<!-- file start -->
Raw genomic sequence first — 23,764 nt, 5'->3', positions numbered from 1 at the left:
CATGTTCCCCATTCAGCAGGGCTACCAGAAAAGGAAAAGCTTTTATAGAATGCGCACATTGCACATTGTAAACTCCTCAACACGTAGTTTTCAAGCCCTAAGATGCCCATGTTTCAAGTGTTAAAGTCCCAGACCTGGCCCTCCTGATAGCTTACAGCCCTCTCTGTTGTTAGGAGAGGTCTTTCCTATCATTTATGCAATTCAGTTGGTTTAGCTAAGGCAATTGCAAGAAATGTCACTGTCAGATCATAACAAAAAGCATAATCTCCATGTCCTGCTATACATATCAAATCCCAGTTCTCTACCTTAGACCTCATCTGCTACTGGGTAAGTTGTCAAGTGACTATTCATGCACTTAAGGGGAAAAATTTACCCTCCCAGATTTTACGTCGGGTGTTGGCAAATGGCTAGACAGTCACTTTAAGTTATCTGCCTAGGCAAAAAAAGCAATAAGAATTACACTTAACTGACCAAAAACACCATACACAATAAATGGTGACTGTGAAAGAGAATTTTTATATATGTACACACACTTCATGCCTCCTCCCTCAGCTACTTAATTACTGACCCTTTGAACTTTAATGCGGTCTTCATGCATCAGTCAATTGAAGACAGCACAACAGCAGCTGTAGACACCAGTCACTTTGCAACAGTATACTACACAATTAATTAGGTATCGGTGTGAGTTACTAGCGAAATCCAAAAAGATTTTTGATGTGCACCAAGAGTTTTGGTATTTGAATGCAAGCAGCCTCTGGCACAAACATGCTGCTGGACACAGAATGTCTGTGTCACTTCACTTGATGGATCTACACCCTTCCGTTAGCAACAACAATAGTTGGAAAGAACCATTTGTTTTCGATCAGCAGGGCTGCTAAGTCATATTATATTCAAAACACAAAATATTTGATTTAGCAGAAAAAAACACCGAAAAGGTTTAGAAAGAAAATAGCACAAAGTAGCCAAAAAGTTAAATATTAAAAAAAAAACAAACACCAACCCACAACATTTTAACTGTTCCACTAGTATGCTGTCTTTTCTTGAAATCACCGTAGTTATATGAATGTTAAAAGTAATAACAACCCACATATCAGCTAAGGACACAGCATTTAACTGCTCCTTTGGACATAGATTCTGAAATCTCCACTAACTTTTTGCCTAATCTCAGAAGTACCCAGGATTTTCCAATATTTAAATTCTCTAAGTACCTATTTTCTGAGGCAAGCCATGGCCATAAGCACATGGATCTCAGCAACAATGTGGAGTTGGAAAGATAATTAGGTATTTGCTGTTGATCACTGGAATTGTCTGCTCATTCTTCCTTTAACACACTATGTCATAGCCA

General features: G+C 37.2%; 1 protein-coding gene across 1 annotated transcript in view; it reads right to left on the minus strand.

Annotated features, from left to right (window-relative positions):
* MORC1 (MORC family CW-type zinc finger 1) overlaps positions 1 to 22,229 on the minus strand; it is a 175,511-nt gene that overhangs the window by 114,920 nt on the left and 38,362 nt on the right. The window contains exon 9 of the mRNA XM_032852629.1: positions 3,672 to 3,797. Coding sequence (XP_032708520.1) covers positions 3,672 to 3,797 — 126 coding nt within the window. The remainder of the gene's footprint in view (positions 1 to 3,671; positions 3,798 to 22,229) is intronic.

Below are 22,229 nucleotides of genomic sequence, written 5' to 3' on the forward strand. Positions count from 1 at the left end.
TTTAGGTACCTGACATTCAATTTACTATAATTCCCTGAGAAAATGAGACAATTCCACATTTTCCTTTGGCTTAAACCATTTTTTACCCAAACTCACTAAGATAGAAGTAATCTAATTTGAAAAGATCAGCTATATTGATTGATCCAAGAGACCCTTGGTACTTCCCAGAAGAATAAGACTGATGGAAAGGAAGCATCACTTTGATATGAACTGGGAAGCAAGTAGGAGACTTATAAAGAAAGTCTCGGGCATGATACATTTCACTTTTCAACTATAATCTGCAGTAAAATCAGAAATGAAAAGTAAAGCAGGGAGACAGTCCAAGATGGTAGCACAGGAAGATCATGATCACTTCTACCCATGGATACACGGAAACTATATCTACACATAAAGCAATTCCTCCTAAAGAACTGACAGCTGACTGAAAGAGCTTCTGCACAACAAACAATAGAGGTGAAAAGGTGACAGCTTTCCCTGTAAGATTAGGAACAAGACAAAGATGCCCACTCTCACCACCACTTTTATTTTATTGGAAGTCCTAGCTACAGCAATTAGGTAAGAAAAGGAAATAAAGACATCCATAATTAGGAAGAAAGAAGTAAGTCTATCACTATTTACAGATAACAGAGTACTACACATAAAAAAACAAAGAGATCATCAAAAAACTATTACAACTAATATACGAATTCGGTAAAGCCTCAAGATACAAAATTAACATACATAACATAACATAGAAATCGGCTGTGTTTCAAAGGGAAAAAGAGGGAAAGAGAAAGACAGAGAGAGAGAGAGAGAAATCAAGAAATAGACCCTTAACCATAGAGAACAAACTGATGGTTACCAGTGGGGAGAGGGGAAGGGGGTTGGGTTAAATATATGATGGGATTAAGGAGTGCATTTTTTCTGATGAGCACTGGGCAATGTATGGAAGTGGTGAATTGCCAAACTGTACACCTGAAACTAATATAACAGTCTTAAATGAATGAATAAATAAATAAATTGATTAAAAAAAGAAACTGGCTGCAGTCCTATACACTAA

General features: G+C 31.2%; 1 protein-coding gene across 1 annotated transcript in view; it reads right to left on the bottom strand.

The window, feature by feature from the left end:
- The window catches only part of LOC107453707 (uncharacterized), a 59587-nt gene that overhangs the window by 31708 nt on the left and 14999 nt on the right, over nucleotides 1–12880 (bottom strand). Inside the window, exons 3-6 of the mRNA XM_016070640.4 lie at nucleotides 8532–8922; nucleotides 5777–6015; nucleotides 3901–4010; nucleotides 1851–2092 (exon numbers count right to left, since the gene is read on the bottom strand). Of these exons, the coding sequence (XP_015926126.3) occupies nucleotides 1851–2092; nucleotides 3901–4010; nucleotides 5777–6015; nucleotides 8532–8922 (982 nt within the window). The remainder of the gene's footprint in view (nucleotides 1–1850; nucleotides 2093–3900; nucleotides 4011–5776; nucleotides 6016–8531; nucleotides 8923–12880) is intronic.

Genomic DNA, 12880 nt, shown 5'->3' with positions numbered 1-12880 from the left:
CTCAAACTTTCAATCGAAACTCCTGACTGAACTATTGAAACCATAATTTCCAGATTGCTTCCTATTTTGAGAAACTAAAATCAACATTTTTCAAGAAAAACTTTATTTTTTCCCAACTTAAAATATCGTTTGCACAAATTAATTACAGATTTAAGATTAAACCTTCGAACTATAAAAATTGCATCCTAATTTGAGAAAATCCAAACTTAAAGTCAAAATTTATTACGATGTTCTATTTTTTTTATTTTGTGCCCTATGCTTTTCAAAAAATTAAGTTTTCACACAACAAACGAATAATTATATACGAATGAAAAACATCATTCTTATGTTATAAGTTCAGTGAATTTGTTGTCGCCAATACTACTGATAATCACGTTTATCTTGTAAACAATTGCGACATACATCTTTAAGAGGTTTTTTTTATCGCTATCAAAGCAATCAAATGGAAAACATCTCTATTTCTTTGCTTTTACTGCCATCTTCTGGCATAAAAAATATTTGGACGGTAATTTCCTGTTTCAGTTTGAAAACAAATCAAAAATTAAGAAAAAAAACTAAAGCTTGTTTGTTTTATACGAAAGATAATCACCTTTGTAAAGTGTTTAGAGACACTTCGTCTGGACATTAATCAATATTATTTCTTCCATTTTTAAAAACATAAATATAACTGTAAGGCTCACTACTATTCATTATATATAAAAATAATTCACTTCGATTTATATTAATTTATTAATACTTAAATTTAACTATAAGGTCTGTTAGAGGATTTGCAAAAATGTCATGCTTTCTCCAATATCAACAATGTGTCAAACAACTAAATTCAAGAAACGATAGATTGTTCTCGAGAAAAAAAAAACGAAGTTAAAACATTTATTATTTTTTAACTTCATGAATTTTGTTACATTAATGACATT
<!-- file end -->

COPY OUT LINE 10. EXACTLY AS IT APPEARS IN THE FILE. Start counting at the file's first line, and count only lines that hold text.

- The window catches only part of LOC107453707 (uncharacterized), a 59587-nt gene that overhangs the window by 31708 nt on the left and 14999 nt on the right, over nucleotides 1–12880 (bottom strand). Inside the window, exons 3-6 of the mRNA XM_016070640.4 lie at nucleotides 8532–8922; nucleotides 5777–6015; nucleotides 3901–4010; nucleotides 1851–2092 (exon numbers count right to left, since the gene is read on the bottom strand). Of these exons, the coding sequence (XP_015926126.3) occupies nucleotides 1851–2092; nucleotides 3901–4010; nucleotides 5777–6015; nucleotides 8532–8922 (982 nt within the window). The remainder of the gene's footprint in view (nucleotides 1–1850; nucleotides 2093–3900; nucleotides 4011–5776; nucleotides 6016–8531; nucleotides 8923–12880) is intronic.